Have there been complaints? “Some,” he says. “But most people understand and appreciate the idea of a relaxing, adult-only space that isn’t their home or their workplace and isn’t the pub.”

Customers in The Old Barracks adult-only coffee shop and roastery in Birdhill
Customers in The Old Barracks adult-only coffee shop and roastery in Birdhill

And this is really at the heart of what he’s trying to do. Andrews is a fan of the “third place” philosophy, the idea that after home and work we need another space to go to, which in Ireland has traditionally been the pub. He’s trying to create an alternative alcohol-free venue where adults can take time out, relax, learn about coffee and get some head space. And ever since talking to him, I’ve been plotting a trip to Birdhill.

I’m not the only one. Among the customers, he says, are gleeful parents delighted with the chance for a break and a cast-iron excuse not to bring the kids.

Meanwhile his own children are still supportive of the idea. “Sometimes I try to get them to come down here for an hour, but they say no, sorry dad, we’re not allowed. We’ll stay here with the Xbox.”

See? Very clever kids.

Some things you CAN do with children this weekend ...

The Ardagh Chalice
It’s the 150th anniversary of the finding of the Ardagh Chalice, and to celebrate there’s a special tour of the Treasury Exhibition to find out more about one of this country’s most famous objects.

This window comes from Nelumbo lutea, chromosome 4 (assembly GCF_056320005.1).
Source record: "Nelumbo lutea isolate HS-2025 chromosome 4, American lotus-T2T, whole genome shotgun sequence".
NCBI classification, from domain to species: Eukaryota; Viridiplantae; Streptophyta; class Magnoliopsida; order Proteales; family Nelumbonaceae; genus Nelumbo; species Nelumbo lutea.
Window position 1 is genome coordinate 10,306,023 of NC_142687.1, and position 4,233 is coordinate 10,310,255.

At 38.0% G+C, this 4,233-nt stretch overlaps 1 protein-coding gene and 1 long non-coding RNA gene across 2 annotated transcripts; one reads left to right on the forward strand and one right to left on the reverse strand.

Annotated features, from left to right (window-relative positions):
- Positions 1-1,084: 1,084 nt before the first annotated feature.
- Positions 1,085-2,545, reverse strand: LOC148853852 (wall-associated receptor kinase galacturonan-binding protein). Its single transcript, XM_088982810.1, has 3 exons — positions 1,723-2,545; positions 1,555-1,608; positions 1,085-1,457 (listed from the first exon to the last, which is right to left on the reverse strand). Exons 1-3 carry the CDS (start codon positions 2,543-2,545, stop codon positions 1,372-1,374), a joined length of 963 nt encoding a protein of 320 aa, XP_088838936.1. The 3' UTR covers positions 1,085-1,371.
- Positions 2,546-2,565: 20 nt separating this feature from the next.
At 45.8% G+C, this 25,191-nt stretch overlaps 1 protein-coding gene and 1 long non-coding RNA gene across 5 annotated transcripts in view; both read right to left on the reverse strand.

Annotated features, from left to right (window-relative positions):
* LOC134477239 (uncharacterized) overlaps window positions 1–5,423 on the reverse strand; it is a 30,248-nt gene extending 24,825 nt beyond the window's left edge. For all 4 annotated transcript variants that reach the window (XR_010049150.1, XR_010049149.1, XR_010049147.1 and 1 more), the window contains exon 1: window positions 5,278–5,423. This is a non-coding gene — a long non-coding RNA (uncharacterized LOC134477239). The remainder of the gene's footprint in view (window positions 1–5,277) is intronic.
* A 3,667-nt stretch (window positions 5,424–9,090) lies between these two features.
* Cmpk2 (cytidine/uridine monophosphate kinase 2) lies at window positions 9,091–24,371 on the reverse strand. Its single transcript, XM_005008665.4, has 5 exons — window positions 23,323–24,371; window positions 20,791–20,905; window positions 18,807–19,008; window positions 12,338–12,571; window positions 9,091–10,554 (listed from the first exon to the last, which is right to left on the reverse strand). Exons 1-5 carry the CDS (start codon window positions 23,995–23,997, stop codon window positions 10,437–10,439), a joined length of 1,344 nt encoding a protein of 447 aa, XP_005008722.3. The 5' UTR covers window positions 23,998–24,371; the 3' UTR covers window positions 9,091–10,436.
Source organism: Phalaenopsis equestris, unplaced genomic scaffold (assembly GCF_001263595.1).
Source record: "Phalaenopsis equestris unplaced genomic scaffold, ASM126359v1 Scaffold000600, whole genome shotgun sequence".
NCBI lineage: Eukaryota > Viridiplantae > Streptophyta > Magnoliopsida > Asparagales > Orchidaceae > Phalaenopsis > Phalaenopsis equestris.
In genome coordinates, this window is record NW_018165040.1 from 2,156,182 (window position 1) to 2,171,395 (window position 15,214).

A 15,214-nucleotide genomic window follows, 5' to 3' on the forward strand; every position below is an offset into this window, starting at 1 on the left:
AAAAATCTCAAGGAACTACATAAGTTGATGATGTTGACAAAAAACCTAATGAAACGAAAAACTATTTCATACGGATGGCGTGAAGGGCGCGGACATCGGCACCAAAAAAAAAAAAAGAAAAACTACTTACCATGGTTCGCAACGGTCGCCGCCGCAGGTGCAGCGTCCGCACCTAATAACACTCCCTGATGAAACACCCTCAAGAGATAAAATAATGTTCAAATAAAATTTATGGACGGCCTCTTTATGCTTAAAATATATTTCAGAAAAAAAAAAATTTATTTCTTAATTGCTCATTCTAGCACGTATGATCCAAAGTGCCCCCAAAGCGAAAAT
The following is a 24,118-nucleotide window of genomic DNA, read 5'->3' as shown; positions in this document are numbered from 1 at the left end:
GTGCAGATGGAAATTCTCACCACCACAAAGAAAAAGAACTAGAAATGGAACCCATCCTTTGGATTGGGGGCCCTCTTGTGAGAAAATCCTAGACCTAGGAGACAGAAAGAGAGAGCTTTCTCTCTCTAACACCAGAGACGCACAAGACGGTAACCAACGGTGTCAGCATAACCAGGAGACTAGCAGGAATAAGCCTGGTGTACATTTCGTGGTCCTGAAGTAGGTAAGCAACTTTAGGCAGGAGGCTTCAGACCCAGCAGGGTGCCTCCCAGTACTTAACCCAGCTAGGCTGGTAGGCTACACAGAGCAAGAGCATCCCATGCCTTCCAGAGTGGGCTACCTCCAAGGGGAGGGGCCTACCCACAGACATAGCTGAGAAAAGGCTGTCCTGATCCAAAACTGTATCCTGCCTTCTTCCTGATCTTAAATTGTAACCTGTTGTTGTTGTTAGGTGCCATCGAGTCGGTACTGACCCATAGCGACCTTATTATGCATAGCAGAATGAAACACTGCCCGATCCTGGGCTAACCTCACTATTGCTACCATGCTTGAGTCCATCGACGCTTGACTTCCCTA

Meet at reception on Friday (November 9th), admission is free. Places will be allocated on a first-come, first-served basis. From ages seven and over. 11.30am-12.15pm

Name that Festival
The Ark Children’s Cultural Centre in Temple Bar Dublin is creating a festival by children, for children and they want kids to help choose the name. Send your ideas for a name and their Children’s Council (35 children from across the Dublin area) will shortlist, discuss and then vote on what they think is the best title.

The child whose idea is chosen will be a guest of honour at the festival, with a pass enabling them to attend all of the events with their family.

The festival will coincide with Cruinniú na nÓg, Ireland’s national day of creativity for children and young people, and it will be a celebration of art, culture and children’s rights. They are looking for a short name for the festival from one to three words. The closing date is 5pm, Friday, November 9th. The new name will be announced on Universal Children’s Day, November 20th. Children’s suggestions for the name can be submitted online: arkly.ie/FoCname

Sing to me with Kyle Reilly at Glór Ennis
Kyle Riley is back at the Glór Theatre in Ennis to get you and your little ones moving. Enjoy an hour of engaging music with singing, percussive instruments, bubbles and floating scarves.

Suitable for everyone from six months to seven years, the show last for an hour. Saturday 10th November, 10.30am and 12.30pm. Tickets €6. Box office: 065-6843103; glor.ie

Icy tales of courage and heart: some of the characters in Disney on Ice: Dream Big show
Icy tales of courage and heart: some of the characters in 'Disney on Ice: Dream Big' show

Disney On Ice: Dream Big
Moana, Maui and friends are making their debut ice appearance in Europe as part of this action-packed ice spectacular. Alongside Moana and demi-god Maui are icy tales of courage and heart, including storylines from Frozen, Beauty and the Beast, Aladdin and Tangled.

Arrive early and you can celebrate 90 years of Walt Disney’s “true original” Mickey Mouse. Citywest Hotel, Conference and Event Centre Dublin, until Sunday, November 11th. Tickets from €29.50 from ticketmaster.ie or 0818903001 (Republic of Ireland) 03333219996 (Northern Ireland & UK)